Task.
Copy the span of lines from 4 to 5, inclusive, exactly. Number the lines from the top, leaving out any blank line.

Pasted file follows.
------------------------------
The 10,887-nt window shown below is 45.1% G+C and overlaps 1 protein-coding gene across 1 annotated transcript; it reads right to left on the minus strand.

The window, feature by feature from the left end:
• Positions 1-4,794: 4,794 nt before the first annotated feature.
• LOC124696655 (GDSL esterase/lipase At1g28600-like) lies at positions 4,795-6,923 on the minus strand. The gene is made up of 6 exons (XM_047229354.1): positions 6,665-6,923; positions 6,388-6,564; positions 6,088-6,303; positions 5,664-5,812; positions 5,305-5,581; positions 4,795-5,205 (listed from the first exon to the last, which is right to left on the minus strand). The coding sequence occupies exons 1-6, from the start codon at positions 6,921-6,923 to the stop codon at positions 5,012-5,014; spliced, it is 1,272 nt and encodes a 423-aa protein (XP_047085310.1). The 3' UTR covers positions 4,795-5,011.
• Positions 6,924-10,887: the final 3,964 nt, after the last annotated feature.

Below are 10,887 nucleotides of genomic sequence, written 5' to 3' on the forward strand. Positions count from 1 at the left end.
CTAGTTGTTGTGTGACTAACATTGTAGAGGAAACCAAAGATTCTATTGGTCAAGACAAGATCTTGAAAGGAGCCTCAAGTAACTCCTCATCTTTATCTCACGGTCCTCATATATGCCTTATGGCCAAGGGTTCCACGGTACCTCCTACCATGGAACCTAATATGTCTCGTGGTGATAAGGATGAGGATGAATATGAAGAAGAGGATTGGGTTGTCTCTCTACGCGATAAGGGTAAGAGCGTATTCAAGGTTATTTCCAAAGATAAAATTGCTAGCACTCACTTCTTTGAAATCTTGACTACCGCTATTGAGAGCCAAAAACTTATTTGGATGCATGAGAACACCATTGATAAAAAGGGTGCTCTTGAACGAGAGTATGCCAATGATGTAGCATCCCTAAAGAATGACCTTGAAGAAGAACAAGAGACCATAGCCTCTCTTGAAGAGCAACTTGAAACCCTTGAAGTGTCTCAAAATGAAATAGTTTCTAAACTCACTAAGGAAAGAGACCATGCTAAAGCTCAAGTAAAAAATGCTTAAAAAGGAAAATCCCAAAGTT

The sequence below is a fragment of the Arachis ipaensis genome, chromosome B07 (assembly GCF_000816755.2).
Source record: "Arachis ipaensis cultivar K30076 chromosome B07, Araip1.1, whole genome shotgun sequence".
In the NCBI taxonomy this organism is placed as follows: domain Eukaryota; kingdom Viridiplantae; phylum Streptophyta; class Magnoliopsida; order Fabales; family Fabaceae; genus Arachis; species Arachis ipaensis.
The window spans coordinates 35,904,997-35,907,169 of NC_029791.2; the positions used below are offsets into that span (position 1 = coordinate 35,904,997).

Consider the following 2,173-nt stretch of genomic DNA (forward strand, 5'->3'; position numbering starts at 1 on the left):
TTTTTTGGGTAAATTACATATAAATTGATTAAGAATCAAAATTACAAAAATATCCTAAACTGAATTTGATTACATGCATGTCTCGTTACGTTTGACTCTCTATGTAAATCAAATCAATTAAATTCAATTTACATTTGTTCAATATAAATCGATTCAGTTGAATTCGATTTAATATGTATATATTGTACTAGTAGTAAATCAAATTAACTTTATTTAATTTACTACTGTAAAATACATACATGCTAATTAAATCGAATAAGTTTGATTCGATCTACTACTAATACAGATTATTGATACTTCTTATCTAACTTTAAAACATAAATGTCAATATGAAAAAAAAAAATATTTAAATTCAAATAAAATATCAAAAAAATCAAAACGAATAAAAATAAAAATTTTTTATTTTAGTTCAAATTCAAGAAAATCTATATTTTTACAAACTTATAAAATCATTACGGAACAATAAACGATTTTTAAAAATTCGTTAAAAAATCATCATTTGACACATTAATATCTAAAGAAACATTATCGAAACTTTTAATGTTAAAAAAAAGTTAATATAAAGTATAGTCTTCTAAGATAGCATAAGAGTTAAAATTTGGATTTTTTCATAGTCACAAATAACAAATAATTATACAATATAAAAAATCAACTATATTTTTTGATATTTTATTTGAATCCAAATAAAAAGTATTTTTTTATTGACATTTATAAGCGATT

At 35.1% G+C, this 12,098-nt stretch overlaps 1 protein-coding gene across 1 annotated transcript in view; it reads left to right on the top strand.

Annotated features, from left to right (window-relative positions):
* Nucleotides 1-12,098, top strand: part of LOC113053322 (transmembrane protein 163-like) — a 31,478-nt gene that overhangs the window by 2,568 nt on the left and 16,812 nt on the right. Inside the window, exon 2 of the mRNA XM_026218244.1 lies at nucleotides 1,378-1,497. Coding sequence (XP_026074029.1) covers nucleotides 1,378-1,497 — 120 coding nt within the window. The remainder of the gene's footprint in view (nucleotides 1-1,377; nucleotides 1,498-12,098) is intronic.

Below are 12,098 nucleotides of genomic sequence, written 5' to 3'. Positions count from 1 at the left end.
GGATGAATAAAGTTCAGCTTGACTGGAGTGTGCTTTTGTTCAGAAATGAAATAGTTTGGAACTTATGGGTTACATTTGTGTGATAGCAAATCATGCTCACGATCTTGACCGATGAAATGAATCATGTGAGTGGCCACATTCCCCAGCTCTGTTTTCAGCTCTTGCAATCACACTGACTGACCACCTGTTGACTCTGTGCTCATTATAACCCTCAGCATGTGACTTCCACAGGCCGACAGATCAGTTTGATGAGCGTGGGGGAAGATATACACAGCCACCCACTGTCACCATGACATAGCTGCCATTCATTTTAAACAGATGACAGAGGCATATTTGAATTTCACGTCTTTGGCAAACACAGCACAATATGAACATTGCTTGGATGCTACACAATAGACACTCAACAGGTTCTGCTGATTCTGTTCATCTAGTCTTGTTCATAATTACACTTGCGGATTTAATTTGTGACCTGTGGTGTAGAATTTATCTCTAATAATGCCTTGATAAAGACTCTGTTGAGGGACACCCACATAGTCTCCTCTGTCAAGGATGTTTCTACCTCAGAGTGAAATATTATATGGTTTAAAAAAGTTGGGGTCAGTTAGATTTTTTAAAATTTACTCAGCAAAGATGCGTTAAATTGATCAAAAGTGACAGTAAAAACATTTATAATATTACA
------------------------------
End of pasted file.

• LOC124696655 (GDSL esterase/lipase At1g28600-like) lies at positions 4,795-6,923 on the minus strand. The gene is made up of 6 exons (XM_047229354.1): positions 6,665-6,923; positions 6,388-6,564; positions 6,088-6,303; positions 5,664-5,812; positions 5,305-5,581; positions 4,795-5,205 (listed from the first exon to the last, which is right to left on the minus strand). The coding sequence occupies exons 1-6, from the start codon at positions 6,921-6,923 to the stop codon at positions 5,012-5,014; spliced, it is 1,272 nt and encodes a 423-aa protein (XP_047085310.1). The 3' UTR covers positions 4,795-5,011.
• Positions 6,924-10,887: the final 3,964 nt, after the last annotated feature.